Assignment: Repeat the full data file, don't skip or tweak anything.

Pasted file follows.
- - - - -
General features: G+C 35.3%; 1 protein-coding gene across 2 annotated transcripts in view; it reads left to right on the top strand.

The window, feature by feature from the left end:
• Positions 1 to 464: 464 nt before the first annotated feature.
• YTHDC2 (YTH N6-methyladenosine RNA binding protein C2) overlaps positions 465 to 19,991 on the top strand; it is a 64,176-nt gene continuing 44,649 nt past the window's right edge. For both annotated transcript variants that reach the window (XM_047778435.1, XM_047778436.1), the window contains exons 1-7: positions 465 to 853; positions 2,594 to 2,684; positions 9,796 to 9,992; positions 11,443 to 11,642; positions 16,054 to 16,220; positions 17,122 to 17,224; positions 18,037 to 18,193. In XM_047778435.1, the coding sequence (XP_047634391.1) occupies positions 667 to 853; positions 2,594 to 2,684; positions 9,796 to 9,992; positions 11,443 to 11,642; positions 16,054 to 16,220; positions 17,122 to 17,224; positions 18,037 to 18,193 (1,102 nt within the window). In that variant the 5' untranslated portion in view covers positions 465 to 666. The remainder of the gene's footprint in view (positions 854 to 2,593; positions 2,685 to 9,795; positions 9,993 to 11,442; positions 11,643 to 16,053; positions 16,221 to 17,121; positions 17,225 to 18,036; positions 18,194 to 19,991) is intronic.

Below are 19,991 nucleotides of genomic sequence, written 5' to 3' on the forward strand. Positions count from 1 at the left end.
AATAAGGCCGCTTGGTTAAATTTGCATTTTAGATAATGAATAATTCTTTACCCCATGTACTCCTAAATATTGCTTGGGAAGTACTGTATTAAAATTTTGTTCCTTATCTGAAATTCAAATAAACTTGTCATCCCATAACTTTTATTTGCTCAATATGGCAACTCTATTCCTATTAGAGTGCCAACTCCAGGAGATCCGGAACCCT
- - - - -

General features: G+C 35.3%; 1 protein-coding gene across 2 annotated transcripts in view; it reads left to right on the top strand.

The window, feature by feature from the left end:
• Positions 1 to 464: 464 nt before the first annotated feature.
• YTHDC2 (YTH N6-methyladenosine RNA binding protein C2) overlaps positions 465 to 19,991 on the top strand; it is a 64,176-nt gene continuing 44,649 nt past the window's right edge. For both annotated transcript variants that reach the window (XM_047778435.1, XM_047778436.1), the window contains exons 1-7: positions 465 to 853; positions 2,594 to 2,684; positions 9,796 to 9,992; positions 11,443 to 11,642; positions 16,054 to 16,220; positions 17,122 to 17,224; positions 18,037 to 18,193. In XM_047778435.1, the coding sequence (XP_047634391.1) occupies positions 667 to 853; positions 2,594 to 2,684; positions 9,796 to 9,992; positions 11,443 to 11,642; positions 16,054 to 16,220; positions 17,122 to 17,224; positions 18,037 to 18,193 (1,102 nt within the window). In that variant the 5' untranslated portion in view covers positions 465 to 666. The remainder of the gene's footprint in view (positions 854 to 2,593; positions 2,685 to 9,795; positions 9,993 to 11,442; positions 11,643 to 16,053; positions 16,221 to 17,121; positions 17,225 to 18,036; positions 18,194 to 19,991) is intronic.

Below are 19,991 nucleotides of genomic sequence, written 5' to 3' on the forward strand. Positions count from 1 at the left end.
AATAAGGCCGCTTGGTTAAATTTGCATTTTAGATAATGAATAATTCTTTACCCCATGTACTCCTAAATATTGCTTGGGAAGTACTGTATTAAAATTTTGTTCCTTATCTGAAATTCAAATAAACTTGTCATCCCATAACTTTTATTTGCTCAATATGGCAACTCTATTCCTATTAGAGTGCCAACTCCAGGAGATCCGGAACCCT